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Policy, Belief and Practice in the Secondary English Classroom

Policy, Belief and Practice in the Secondary English Classroom: A Case-Study Approach from Canada, England and Scotland

by Bethan Marshall

Bethan Marshall is Senior Lecturer in Education at King’s College London, UK, where she specialises in issues relating to the teaching of English and assessment. Author affiliation details are correct at time of print publication.

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, Simon Gibbons

Simon Gibbons is Senior Lecturer in Education and Director of Teacher Education at King’s College London, UK. Author affiliation details are correct at time of print publication.

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, Louise Hayward

Louise Hayward is Professor at the University of Glasgow, UK, and specialises in assessment and assessment for learning. Author affiliation details are correct at time of print publication.

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and Ernest Spencer

Ernest Spencer is Honorary Research Fellow at the University of Glasgow, UK. Author affiliation details are correct at time of print publication.

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Bloomsbury Academic, 2019
  • DOI:
    10.5040/9781350026018
  • ISBN:
    978-1-3500-2598-1 (hardback)

    978-1-3500-2599-8 (epdf)

    978-1-3500-2600-1 (epub)

    978-1-3500-2601-8 (online)
  • Edition:
    First edition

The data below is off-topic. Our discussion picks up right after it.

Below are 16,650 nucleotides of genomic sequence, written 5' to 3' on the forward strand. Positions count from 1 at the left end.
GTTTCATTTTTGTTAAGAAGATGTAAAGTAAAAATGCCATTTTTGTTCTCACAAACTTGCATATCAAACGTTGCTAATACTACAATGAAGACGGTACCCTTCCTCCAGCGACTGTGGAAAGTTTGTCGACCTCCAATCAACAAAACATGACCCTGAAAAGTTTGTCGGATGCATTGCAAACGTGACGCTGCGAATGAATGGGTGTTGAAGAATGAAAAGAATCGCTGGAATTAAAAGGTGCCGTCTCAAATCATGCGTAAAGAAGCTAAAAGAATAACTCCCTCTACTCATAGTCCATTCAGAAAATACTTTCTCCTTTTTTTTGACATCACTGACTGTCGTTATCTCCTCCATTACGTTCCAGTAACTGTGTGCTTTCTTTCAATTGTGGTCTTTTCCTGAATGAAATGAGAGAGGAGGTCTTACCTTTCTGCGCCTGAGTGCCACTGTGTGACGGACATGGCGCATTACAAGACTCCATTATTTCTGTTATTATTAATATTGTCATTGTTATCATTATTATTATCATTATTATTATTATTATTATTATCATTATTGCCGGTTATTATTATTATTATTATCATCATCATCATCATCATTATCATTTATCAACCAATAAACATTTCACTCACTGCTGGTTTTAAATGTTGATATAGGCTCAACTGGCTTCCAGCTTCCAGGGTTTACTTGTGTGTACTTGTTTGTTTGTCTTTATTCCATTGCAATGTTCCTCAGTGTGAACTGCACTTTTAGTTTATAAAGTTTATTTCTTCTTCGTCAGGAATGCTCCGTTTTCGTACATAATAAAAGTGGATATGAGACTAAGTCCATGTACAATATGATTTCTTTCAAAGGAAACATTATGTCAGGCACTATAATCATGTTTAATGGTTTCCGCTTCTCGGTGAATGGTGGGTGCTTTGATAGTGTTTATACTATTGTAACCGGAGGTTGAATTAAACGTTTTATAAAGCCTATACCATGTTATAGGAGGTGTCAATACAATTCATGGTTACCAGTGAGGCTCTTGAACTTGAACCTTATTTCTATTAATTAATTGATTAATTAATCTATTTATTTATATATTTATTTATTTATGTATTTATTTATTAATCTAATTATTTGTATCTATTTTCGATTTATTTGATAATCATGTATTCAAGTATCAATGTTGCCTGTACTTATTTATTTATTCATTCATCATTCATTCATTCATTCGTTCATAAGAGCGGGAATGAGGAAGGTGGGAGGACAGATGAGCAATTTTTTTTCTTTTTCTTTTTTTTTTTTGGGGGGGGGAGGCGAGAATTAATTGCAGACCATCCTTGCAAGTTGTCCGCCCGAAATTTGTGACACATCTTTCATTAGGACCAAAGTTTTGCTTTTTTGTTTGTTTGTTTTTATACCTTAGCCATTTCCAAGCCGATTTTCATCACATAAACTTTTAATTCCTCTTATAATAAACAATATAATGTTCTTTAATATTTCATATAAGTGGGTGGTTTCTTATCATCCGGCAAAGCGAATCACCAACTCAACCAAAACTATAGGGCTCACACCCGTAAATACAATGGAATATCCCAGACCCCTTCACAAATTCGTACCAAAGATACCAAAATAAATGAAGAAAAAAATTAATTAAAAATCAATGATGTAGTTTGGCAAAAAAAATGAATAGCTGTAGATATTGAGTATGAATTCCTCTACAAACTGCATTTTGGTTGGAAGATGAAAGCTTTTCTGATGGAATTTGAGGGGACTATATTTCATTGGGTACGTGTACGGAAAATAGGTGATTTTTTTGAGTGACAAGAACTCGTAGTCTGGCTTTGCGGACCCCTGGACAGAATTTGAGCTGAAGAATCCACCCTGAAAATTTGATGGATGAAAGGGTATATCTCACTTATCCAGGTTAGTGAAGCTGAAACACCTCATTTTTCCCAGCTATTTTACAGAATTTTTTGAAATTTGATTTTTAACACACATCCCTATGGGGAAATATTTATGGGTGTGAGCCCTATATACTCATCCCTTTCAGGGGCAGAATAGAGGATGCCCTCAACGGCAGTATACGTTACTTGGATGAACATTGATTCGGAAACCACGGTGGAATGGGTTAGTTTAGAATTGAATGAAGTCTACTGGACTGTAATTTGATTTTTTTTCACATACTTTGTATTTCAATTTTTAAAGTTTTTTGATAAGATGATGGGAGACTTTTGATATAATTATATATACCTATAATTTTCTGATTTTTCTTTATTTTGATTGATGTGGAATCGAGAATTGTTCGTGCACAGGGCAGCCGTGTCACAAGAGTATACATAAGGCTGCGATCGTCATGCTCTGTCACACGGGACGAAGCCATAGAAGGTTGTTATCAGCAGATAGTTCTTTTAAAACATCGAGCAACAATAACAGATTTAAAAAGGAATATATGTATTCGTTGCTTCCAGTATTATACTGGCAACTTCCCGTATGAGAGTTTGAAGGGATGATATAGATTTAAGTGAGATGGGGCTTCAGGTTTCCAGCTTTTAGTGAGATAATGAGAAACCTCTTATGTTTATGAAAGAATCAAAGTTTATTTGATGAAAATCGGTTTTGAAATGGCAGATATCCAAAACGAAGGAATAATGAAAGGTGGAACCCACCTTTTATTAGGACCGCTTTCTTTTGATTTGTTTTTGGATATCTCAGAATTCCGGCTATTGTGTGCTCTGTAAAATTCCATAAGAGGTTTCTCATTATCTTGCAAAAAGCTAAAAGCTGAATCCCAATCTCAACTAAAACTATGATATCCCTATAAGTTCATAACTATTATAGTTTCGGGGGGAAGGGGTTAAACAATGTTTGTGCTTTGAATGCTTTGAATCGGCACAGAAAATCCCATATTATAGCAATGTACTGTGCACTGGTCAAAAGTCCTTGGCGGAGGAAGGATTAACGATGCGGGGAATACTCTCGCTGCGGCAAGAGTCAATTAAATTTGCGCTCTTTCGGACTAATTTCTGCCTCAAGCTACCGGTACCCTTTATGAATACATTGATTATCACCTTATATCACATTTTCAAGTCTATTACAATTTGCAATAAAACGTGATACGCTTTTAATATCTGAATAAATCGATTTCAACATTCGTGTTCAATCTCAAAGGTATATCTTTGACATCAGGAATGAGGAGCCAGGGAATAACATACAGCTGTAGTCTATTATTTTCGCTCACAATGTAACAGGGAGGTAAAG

• Place of Publication:
    London
  • Published Online:
    2019
Policy, Belief and Practice in the Secondary English Classroom
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Studies of comparative classroom practice in the teaching of secondary English are limited, especially when it comes to exploration of the day-to-day practice of English teachers in the secondary classroom. This book presents a case study analysis of secondary classroom practice in three countries: Canada, England and Scotland. Each country has had different degrees of state involvement within the secondary English curriculum over the last twenty years. England has had the highest degree of state involvement in that it has had several statutory national curricula and a variety of assessment regimes. Scotland has had a non- statutory curriculum and no national tests and Canada has had no national curriculum at all, with education being determined at province level, and each province varying its policies.

The research adopts a case study approach involving both classroom observation and interviews with teachers. Through this, the authors explore the impact of state involvement on the reality of what happens in secondary English classrooms. The book invites readers to consider the applicability of the findings to their own contexts, to examine their own practice in the light of this and to consider the nature of the relationships between policy, personal belief and practice in the teaching of English.